“We prohibit retaliation in the workplace and publicly share our very clear policy. To make sure that no complaint raised goes unheard at Google, we give employees multiple channels to report concerns, including anonymously, and investigate all allegations of retaliation,” a Google spokesperson said on Monday.
Last week, a memo written by a disgruntled Google employee titled I’m Not Returning to Google After Maternity Leave, and Here is Why was sent out. Since then, it’s jumped from the internal message boards at Google to the public World Wide Web.
With near-universal support from the Google staff, the memo struck a nerve with the company that just staged a worldwide walkout in November to protest exit packages paid to male staff members accused of sexual harassment.
In the letter, the unidentified woman alleges she had a stellar reputation within the company and was rated “superb” and “strongly exceeds” during several of her performance reviews. Then, however, she spoke out against her manager for comments the manager made regarding a pregnant employee’s work ethic.
Following the letter-writer’s comments to Google’s HR department, however, the letter writer says she was mistreated. The woman’s manager shared “reputation-damaging remarks” about her with people in senior positions and “actively interview[ed] candidates to replace” her.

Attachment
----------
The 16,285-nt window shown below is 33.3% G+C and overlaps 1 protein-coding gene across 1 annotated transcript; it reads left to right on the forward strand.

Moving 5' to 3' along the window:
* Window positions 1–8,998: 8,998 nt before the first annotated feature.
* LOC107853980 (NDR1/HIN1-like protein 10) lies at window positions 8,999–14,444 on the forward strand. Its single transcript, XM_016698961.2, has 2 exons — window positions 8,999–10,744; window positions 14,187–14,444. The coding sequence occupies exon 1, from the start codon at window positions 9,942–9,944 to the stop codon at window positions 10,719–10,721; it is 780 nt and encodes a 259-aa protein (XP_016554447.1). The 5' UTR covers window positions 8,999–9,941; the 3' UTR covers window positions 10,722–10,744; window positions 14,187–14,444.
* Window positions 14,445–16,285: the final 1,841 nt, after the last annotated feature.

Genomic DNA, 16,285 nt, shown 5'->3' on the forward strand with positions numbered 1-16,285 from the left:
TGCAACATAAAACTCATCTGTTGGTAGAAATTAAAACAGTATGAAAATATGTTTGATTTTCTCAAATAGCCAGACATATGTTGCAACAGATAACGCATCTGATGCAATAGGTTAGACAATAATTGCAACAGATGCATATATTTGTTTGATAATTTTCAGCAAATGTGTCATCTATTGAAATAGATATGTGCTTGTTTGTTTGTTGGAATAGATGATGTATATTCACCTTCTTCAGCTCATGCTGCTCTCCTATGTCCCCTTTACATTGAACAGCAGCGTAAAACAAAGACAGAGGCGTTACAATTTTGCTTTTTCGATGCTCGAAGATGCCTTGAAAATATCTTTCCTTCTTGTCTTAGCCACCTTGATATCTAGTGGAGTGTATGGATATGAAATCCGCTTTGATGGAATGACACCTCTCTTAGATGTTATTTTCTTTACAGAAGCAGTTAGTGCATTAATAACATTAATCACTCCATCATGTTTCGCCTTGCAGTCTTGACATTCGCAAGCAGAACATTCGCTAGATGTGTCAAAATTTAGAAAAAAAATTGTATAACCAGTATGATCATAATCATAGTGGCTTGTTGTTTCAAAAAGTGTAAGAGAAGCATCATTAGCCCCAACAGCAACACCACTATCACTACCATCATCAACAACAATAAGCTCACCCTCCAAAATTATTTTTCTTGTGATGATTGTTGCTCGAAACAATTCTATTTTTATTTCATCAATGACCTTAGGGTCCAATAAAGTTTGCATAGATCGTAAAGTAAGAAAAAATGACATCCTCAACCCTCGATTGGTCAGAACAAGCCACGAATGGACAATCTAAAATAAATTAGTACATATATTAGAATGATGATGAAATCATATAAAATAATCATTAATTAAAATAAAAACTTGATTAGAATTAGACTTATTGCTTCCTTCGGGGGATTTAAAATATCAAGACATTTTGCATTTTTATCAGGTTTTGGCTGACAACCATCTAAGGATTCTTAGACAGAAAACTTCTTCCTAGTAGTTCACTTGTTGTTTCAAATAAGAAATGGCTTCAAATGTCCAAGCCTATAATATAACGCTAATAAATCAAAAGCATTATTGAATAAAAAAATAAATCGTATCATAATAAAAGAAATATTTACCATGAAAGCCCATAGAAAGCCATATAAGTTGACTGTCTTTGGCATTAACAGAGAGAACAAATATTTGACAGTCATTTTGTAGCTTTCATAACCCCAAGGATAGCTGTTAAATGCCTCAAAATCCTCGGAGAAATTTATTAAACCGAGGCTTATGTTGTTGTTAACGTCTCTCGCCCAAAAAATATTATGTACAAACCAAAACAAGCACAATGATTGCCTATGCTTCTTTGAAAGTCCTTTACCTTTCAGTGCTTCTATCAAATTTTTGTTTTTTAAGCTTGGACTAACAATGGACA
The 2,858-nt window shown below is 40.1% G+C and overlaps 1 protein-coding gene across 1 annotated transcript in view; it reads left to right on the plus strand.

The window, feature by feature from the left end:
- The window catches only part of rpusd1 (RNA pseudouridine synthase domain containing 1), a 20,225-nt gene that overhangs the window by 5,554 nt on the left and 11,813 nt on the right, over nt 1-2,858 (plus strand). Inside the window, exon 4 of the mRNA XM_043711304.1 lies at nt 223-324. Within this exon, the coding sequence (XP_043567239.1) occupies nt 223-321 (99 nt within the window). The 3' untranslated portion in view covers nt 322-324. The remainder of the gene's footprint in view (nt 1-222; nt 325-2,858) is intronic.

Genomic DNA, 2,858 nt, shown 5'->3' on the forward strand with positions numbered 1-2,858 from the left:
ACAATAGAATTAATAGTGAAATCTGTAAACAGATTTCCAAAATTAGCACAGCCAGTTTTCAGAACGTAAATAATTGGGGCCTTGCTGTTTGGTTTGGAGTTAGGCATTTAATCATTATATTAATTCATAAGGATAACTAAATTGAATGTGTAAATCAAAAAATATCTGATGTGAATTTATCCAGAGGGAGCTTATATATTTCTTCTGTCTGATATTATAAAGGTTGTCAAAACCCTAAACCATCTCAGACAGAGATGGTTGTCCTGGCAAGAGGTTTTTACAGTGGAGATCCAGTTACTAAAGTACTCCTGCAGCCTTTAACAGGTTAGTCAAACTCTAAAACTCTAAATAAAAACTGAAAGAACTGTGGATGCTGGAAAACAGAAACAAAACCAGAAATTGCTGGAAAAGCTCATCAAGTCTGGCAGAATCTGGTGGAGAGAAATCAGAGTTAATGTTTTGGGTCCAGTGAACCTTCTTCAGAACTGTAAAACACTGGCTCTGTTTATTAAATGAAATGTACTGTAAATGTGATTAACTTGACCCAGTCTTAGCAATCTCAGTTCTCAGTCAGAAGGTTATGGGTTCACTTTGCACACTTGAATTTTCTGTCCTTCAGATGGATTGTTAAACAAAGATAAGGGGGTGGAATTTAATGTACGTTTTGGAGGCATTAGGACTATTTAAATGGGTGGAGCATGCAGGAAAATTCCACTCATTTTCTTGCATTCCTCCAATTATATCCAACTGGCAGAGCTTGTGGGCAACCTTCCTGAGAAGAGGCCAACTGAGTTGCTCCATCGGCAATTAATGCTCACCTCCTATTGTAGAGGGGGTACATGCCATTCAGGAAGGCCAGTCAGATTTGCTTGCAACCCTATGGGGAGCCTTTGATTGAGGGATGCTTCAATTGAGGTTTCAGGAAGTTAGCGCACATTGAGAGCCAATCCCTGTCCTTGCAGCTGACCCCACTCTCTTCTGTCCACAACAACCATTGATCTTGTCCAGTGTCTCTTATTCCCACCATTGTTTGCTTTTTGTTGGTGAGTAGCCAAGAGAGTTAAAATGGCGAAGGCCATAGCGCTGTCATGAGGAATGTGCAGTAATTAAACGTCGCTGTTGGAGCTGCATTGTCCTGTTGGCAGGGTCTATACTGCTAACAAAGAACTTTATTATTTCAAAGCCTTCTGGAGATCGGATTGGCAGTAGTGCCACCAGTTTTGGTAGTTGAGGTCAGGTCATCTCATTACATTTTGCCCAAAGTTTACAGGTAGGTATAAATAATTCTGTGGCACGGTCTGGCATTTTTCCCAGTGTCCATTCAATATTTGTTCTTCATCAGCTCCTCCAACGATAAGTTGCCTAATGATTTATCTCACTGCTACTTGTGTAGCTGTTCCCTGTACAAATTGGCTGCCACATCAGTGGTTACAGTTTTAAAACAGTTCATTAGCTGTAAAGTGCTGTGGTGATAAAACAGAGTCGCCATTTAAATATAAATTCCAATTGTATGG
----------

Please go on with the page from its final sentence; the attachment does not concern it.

After allegedly suffering these humiliations for about a month, the woman was reassured by a vice president at the company that her manager was going to be transferred to another team. This never happened. Instead, the woman was eventually transferred to a new team, 4 months prior to when she was supposed to go on maternity leave.
On her new team, the woman claims she told that her own maternity leave would “stress the team” and “rock the boat.” As a result, she claims she was given significantly less responsibility than she had previously enjoyed. A few weeks after joining this new team, the woman was diagnosed with a pregnancy-related condition that would force her to take maternity leave earlier than expected. She also told her new manager that her doctor had suggested bed rest, to which her new manager responded that she heard “on NPR” that bed rest is unnecessary.
Four months following her original complaint, the woman says she received an email from HR saying that while her original manager did a “poor job communicating,” there was no evidence of discrimination.
While it’s unclear whether or not this letter will lead to a lawsuit, Misty Marris, an employment attorney who appears on the Law&Crime Network and who is not involved in the matter, says that “retaliation is the most common claim raised” in situations like this. Legally, retaliation is when action is taken against an employee because they made a protected complaint. An example of a protected complaint could be something like alleged discriminatory conduct.
“In a case like this, the critical fact is the timing between the protected complaint and the adverse action. Also, in litigation, job performance and other factors would be key,” Marris continued. “It’s important to note that you don’t have to get fired to have a claim for a valid retaliation claim. A demotion or even a bad review can be enough. Based on the letter, the big problem for Google will be that the writer seems to have had stellar job reviews until she complained.”
As for Google’s chances should this matter be brought court, Marris says the company will need to “be vigilant in their internal investigation,” as “juries not look kindly on employers who don’t follow their own policies and protocols.”
[Photo via Alastair Pike/AFP/Getty Images.]